Neil Gaiman Reveals His Bonkers Doctor Strange Pitch That Would’ve Been Helmed By Guillermo Del Toro

Author Neil Gaiman once had a vision for a very different Doctor Strange movie back in 2007, and Guillermo Del Toro was in on it.
doctor strange by neil gaiman Marvel

Author Neil Gaiman once had a vision for a very different Doctor Strange movie back in 2007.  It turns out The Sandman and Coraline’s creator met with Kevin Feige in the days before the MCU was anywhere near the juggernaut it is now to discuss a film adaptation of Doctor Strange. 

Speaking to Joshua Horowitz for Happy Sad Confused, Gaiman states:

“Kevin and I have spoken a few times over the years on things. I remember back in 2007, having minimalistic conversations with Kevin Feige about ‘What about Doctor Strange?'”  “Then talking to Guillermo del Toro, and Guillermo and I having these ideas about Doctor Strange and starting the beginning, me starting the beginning of the conversation with Kevin about ‘I could do Doctor Strange with Guillermo.”

Doctor Strange In The Multiverse Of Gaiman

pinocchio - guillermo del toro

A Doctor Strange movie from the minds of Neil Gaiman and Guillermo Del Toro sounds like an absolute dream.  What exactly was his pitch?:

“The one thing that we really wanted to do was have his adventures, have him become an alcoholic and a disbarred physician, all that sort of stuff, happen in the 1920s,… So the idea is that, he went through all of that and the training to become the world’s greatest magician maybe in the early ’30s, late ’20s, and he’s been living in Greenwich Village for 90 years looking the same in his place, and nobody really notices.  We just sort of liked that idea, and he would have been sort of out of time. But other than that, it would have just been very sort of Steve Ditko, because, you know, that’s the best.”


The early days of the MCU attempted to be relatively grounded on Earth, but with fantasy and sci-fi elements thrown in.  On the advice of Feige, Marvel would make a period piece in the form of Captain America: The First Avenger, with the fantasy element being the Tesseract while the rest of it was structured like a traditional war movie, but none of the phase 1 films ever went to as dark a place as Gaiman is suggesting here. 

2010’s Iron Man 2 attempted to tell a story about Tony Stark’s alcoholism, but that aspect of the plot is largely forgotten after he and Rhodey’s Rock-em-Sock-em Robots fight at his house.  Marvel has since gone into darker themes with films like Black Widow, Eternals, Captain America: The Winter Soldier, and even began with Tony Stark’s kidnapping by terrorists in the opening scene of Iron Man, but depicting a character with serious alcoholism, let alone one not well-known to the general public at that stage in the Universe was not on the table.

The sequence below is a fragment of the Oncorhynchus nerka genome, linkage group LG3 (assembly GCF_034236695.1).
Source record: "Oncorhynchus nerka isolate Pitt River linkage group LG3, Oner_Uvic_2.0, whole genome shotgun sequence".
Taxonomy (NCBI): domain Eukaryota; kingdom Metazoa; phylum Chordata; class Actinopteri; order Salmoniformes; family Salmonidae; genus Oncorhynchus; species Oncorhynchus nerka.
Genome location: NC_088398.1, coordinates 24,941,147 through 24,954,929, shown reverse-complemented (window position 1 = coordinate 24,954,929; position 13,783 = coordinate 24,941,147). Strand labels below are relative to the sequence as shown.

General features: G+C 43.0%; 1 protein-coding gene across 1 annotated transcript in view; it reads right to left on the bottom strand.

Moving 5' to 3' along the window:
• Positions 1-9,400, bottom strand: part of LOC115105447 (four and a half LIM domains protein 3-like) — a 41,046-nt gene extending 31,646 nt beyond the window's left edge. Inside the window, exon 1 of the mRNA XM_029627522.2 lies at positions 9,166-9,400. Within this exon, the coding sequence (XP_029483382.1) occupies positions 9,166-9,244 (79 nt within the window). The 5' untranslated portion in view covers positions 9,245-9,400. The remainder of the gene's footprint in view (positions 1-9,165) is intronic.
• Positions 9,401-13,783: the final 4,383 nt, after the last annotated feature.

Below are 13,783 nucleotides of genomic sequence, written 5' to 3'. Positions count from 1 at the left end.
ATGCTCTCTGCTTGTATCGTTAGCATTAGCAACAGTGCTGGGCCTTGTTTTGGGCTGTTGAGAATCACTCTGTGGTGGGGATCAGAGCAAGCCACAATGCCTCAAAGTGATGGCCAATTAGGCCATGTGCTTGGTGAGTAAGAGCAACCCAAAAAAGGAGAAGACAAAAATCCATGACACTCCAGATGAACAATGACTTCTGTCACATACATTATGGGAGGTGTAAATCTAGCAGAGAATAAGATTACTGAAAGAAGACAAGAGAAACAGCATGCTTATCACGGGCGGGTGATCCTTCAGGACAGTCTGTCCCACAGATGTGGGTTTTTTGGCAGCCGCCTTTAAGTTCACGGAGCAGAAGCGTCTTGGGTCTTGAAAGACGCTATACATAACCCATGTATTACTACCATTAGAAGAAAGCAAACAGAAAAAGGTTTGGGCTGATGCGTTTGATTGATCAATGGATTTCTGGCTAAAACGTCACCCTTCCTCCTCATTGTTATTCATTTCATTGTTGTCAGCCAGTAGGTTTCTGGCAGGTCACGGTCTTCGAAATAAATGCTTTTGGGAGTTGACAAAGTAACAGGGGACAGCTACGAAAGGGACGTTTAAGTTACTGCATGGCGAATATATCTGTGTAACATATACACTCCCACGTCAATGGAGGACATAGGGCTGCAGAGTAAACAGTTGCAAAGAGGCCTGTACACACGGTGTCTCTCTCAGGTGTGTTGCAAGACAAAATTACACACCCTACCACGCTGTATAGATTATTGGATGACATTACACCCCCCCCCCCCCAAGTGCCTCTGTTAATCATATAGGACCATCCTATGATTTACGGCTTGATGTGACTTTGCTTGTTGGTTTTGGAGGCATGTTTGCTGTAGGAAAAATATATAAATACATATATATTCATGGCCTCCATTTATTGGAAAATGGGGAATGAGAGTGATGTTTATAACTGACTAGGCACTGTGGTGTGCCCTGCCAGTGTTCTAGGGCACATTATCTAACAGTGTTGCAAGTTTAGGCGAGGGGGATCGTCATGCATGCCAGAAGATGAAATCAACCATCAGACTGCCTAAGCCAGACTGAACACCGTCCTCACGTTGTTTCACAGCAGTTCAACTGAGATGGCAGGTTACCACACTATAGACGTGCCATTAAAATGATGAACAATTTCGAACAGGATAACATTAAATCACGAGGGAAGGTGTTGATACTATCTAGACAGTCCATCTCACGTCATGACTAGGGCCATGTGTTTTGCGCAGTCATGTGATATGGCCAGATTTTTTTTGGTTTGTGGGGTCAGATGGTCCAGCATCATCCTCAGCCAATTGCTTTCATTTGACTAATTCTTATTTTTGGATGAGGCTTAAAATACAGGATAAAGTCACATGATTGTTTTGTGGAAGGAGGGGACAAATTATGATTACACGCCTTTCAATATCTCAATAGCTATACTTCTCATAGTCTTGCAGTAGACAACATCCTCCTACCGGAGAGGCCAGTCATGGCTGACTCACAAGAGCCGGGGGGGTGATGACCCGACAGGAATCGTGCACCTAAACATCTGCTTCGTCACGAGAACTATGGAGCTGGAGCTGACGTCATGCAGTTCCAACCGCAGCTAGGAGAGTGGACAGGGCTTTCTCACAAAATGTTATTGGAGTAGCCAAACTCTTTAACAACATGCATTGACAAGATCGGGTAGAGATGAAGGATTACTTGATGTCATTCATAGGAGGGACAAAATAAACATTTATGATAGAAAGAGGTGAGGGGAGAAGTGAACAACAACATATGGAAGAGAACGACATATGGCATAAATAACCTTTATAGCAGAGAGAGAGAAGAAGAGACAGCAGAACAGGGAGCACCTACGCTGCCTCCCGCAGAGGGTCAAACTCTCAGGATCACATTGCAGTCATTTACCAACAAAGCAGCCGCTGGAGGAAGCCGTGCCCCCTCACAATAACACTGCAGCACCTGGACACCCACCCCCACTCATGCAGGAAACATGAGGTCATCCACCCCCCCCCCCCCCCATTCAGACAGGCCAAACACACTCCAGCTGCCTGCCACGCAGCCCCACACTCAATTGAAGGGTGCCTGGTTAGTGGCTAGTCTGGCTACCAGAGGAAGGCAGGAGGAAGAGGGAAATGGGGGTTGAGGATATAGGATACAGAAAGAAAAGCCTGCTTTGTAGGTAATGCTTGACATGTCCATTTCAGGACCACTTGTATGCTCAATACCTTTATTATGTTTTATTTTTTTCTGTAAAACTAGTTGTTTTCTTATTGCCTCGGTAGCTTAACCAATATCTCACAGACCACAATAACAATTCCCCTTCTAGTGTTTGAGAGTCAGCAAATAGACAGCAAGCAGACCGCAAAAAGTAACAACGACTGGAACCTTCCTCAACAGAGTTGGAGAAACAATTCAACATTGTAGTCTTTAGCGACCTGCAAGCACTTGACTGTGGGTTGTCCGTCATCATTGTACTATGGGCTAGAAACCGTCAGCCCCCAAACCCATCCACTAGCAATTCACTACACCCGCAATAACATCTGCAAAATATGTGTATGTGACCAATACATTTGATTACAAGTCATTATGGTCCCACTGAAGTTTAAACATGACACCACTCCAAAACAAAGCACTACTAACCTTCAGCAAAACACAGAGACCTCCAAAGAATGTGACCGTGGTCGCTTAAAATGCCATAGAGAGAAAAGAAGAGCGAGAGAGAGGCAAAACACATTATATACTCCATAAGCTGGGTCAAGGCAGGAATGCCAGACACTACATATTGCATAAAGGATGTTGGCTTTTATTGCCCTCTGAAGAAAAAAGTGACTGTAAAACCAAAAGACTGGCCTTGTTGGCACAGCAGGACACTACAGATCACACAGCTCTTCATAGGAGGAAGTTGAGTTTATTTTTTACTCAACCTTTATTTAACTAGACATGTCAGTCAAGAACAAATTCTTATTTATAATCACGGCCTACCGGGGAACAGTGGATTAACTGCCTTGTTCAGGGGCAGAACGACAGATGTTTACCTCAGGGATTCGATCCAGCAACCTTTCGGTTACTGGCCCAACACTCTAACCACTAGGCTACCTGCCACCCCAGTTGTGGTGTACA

Basically, they said ‘We just want to concentrate on the core characters right now. Doctor Strange is way up the line, we don’t want to go there

Another reason why this Strange pitch wasn’t picked up was that Marvel put much of its initial focus on films starring more globally-recognized characters, with Iron Man and Thor being the 2 big risks.  Doctor Strange has an ardent fanbase, but if you asked most general audiences who he was back in 2007, they would likely look at you perplexed. 

Then there’s the possibility of Guillermo Del Toro behind the camera.  To this day, Del Toro and his signature style are recognized and largely beloved for matching dark fantasy with heartfelt humanity, a seemingly great fit for a Doctor Strange film.  Del Toro was hot off the success of 2006’s Pan’s Labyrinth, so if he brought even a modicum of the flair from that film over to a Strange project, the results could have blown our minds.  Sadly, it will likely remain one of the great What-Ifs of the MCU, right alongside Patty Jenkins’ Thor: The Dark World

Maybe there’s an alternate universe where Gaiman and Del Toro got to make their version of Strange.  If you’re craving some Gaiman now though, you can catch the adaptation of his Sandman comic currently on Netflix.

What do you think of Neil Gaiman’s pitch for a Doctor Strange movie?  Would you have seen it back in 2007?  Did you enjoy the version we got in 2016 and/or its 2022 sequel?  Let us know in the comments below and on our Twitter.


Source: Happy Sad Confused


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Kevin Thomas

Kevin Thomas is a film-loving college graduate who has been writing film reviews since age 10. He approaches life with a sense of humor and optimism and lives in Georgia with his 2 dogs.